Mississippi Representatives Clean Water Voting Record
|MEMBER||H.R. 2354 (E&W APPROPS)||MORAN AMEND. (H.R. 2354)||H.R. 2018||BLUM.- MARK.- DEFAZIO AMEND. (H.R. 2018)||CONNOLLY AMEND (H.R. 2018)||H.R. 872||H.R. 1 MTR RIDER||H.R. 1 CHES. BAY RIDER||H.R. 1 FLORIDA WQS RIDER||H.R. 1 STREAMS & MINING RIDER||H.R. 1 CWA SAFEGUARDS RIDER||H.R. 1 COAL ASH RIDER||H.R. 1 LAND & WATER FUND RIDER||H.R. 1 FINAL PASSAGE|
|MEMBER||H.R. 2273 (COAL ASH PERMIT)|
Descriptions of Key Clean Water Votes in the 112th Congress
1. H.R. 2354 – Energy and Water Appropriations Bill for FY 2012 – NO is the Pro-Clean Water Vote
Section 109 of this Energy and Water Appropriations bill would block EPA and the Army Corps of Engineers from finalizing new guidance to protect waters from pollution and destruction. It would also prevent the agencies from proposing a rule not only in FY 2012, but indefinitely. This bill passed 219-196.
2. Moran Amendment to H.R. 2354 – YES is the Pro-Clean Water Vote
This amendment would strike the Section 109 clean water rider from H.R. 2354, allowing the Agencies to complete their clean water guidance and undertake a formal rulemaking. This amendment failed 170-250.
3. H.R. 2018, Clean Water Cooperative Federalism Act – NO is the Pro-Clean Water Vote
This dirty water bill would essentially take the “federal” out of the federal Clean Water Act by overturning almost 40 years of legislation by preventing EPA from protecting public health and the environment. It would severely limit the EPA’s authority to establish water quality standards for pollutants. This bill passed 239-184.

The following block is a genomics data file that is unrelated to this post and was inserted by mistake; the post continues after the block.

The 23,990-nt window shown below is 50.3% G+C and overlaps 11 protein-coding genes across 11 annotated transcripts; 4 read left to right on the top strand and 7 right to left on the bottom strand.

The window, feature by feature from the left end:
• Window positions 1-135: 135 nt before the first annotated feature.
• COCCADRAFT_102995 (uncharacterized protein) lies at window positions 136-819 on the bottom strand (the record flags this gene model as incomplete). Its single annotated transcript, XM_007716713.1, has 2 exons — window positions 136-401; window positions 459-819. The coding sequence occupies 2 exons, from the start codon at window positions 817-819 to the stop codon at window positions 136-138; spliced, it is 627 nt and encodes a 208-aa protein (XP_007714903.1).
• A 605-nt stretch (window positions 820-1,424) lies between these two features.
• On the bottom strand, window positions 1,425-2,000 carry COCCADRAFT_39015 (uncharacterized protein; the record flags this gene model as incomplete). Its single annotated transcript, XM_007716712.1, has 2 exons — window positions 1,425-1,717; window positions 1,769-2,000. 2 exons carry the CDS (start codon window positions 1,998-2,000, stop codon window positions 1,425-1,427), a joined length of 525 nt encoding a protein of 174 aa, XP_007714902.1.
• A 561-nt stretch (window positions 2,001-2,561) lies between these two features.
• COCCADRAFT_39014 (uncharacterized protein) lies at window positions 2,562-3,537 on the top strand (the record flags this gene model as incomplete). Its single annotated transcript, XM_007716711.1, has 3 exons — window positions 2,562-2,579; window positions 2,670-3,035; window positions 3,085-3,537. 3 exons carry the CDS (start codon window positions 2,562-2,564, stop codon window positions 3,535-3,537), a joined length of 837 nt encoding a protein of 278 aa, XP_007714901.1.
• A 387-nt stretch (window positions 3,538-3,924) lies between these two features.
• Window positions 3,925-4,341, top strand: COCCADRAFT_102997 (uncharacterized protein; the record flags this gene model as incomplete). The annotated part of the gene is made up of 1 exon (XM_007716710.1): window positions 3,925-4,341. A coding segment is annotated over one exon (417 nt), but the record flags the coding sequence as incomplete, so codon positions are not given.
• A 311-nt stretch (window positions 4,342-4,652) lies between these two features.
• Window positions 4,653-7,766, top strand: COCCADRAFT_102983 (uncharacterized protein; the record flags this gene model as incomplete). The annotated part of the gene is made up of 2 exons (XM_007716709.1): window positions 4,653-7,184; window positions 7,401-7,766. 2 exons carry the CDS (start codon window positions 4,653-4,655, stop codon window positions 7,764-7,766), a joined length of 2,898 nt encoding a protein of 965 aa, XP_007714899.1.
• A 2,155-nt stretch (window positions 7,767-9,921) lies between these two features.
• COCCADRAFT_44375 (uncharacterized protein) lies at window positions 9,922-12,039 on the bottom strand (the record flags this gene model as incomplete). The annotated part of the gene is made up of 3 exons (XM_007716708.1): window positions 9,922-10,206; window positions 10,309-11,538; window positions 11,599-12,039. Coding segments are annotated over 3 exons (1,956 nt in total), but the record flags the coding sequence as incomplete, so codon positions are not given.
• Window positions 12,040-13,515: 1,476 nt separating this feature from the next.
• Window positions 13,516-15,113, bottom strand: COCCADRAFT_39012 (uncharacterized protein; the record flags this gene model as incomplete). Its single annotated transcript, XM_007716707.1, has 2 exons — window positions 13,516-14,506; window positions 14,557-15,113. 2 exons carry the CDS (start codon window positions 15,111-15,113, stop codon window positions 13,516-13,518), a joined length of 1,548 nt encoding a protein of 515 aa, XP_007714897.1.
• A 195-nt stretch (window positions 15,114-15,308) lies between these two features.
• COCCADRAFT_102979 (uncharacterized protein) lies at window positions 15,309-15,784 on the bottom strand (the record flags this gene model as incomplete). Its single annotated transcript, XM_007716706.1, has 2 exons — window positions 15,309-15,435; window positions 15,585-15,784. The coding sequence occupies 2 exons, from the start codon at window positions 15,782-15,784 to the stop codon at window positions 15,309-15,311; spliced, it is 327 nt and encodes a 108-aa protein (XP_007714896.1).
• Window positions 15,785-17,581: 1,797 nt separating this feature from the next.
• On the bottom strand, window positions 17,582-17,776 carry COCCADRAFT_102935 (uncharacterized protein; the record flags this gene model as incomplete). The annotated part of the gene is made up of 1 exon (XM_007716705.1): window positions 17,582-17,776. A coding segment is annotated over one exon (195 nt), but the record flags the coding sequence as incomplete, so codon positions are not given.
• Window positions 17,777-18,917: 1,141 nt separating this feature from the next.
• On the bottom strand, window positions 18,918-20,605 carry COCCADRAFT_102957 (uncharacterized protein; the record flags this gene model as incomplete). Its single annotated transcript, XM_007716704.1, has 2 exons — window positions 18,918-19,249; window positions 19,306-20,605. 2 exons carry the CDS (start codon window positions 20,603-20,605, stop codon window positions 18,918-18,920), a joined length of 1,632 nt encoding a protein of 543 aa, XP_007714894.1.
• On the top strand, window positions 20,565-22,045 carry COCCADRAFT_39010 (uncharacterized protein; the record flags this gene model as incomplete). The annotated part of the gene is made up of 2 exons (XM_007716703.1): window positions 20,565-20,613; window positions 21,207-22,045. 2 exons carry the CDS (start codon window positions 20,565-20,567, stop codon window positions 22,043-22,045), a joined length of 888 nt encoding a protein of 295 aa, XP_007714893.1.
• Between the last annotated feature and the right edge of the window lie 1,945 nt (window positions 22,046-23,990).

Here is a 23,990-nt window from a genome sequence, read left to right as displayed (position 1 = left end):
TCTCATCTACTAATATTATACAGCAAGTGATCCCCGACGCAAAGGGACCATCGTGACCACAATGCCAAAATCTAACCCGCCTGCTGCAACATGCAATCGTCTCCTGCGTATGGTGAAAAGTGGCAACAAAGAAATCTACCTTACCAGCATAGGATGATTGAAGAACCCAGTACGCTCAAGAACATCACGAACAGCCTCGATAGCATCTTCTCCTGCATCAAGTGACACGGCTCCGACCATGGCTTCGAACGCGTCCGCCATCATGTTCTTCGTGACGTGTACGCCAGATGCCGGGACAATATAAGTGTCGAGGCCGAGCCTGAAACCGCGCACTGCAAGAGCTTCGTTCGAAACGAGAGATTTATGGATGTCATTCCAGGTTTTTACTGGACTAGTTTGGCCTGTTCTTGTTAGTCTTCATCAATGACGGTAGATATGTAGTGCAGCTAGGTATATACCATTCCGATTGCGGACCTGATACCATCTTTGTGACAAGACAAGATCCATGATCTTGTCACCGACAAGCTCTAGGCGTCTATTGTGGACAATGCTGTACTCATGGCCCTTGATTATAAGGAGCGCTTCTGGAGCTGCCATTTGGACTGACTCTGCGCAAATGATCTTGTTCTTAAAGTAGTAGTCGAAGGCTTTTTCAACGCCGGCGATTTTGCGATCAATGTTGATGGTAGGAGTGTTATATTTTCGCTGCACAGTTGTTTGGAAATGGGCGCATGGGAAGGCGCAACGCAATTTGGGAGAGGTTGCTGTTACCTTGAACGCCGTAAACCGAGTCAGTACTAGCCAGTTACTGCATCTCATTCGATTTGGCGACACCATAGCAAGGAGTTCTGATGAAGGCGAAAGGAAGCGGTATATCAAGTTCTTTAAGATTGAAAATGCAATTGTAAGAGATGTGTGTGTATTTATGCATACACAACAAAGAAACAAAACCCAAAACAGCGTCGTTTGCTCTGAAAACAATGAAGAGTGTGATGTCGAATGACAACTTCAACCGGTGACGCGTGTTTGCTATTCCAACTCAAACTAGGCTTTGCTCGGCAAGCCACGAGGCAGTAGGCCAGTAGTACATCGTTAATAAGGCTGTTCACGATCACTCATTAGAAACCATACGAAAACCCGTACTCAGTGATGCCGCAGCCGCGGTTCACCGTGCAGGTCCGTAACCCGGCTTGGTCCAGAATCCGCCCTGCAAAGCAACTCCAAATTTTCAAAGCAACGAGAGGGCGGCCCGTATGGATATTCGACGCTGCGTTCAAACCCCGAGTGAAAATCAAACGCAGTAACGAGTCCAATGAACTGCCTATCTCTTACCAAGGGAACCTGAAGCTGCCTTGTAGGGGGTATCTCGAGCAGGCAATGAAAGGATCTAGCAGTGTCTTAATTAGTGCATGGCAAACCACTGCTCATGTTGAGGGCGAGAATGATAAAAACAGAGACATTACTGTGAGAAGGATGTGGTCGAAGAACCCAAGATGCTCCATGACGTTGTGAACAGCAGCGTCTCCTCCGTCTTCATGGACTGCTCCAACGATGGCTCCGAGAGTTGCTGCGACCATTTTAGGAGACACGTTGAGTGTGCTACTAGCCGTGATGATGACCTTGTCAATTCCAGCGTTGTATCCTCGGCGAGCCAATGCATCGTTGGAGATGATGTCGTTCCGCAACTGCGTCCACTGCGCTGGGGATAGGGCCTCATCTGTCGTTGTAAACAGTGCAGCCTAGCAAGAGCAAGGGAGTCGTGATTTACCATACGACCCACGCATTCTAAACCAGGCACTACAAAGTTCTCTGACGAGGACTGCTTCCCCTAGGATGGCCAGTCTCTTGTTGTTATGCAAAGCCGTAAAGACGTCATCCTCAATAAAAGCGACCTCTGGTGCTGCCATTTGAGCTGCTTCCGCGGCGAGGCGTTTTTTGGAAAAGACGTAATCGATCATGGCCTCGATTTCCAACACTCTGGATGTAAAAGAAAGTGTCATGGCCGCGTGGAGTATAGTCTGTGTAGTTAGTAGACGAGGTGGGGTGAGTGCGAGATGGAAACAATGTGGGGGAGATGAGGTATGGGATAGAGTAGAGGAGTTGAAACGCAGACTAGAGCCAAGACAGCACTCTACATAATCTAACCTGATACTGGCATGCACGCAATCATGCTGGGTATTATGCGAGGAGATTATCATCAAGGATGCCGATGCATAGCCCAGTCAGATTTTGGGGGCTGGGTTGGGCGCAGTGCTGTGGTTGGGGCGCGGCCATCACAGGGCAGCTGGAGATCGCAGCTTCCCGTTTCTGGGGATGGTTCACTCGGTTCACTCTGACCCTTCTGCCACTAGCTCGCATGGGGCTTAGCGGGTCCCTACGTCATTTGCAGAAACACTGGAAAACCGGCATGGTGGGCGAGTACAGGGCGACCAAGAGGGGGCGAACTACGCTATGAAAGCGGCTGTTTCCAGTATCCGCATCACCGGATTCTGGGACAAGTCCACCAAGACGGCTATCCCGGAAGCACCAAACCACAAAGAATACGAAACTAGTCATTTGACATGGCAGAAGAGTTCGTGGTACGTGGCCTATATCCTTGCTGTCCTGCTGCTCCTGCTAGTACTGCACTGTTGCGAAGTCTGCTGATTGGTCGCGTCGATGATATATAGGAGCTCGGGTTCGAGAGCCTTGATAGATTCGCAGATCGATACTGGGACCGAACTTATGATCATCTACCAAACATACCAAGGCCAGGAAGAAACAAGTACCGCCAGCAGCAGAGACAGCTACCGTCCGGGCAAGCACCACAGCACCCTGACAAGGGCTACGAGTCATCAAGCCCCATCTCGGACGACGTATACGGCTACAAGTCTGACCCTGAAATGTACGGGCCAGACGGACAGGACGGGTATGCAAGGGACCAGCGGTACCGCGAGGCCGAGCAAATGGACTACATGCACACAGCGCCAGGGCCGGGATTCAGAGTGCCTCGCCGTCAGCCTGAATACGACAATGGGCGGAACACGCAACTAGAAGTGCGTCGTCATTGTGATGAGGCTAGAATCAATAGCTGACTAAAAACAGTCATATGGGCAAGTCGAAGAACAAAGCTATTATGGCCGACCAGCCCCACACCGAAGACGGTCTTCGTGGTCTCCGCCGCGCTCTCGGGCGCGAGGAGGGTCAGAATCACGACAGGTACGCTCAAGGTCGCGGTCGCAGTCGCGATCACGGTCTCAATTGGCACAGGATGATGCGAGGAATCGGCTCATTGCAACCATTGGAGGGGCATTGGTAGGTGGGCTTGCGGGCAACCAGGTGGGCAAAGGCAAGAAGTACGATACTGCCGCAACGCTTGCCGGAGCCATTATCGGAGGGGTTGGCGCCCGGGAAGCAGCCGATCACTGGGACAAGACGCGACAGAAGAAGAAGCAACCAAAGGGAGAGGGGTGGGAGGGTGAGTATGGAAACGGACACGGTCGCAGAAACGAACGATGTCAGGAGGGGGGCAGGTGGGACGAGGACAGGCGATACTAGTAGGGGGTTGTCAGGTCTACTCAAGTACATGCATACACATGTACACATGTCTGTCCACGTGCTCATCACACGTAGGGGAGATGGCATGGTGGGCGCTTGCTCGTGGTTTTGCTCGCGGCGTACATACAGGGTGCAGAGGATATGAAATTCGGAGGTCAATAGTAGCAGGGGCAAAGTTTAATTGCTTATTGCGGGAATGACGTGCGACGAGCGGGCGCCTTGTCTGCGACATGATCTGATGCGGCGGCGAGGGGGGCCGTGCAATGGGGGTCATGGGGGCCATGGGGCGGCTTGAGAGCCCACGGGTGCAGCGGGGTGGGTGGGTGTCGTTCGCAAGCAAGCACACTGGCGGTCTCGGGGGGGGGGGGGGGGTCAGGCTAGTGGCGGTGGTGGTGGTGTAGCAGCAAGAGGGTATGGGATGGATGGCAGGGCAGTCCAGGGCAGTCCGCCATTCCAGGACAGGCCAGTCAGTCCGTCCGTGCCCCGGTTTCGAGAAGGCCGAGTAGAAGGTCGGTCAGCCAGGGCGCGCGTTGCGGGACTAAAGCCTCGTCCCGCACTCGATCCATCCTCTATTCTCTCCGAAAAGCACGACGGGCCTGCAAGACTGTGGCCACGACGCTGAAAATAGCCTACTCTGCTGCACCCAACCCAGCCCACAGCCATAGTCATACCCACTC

4. Blumenauer – Markey – DeFazio Amendment to H.R. 2018 – YES is the Pro-Clean Water Vote
This amendment would exempt waters from H.R. 2018 that provide flood protections for communities, are a valuable fish and wildlife habitat that provides economic benefit, or are coastal recreational waters. It would preserve EPA’s authority to protect communities that rely on water for economic benefits, along with wetlands and other waters that provide vital flood protection. This amendment failed 183-237.
5. Connolly Amendment to H.R. 2018 – YES is the Pro-Clean Water Vote
This amendment would exempt watersheds from H.R. 2018 that receive federal funding for watershed restoration and related activities (such as the Chesapeake Bay). By limiting jurisdiction of this bill to waters that do not receive federal funding for restoration work, critical efforts to restore the Chesapeake Bay, Long Island Sound, the Great Lakes and other great waters across the county would be able to continue. This amendment failed 181-240.
6. H.R. 872, the Reducing Regulatory Burdens Act - NO is the Pro-Clean Water Vote
This bill would exempt pesticide users who spray over water from the Clean Water Act’s National Pollution Discharge Elimination System Program (NPDES). It seeks to undo a 2009 federal appeals court ruling that rightfully determined that EPA’s pesticide permitting under FIFRA did not adequately protect water from harmful pesticide discharges. This bill passed 292-130.
7. Mountaintop Removal Mining H.R. 1 Rider – NO is the Pro-Clean Water Vote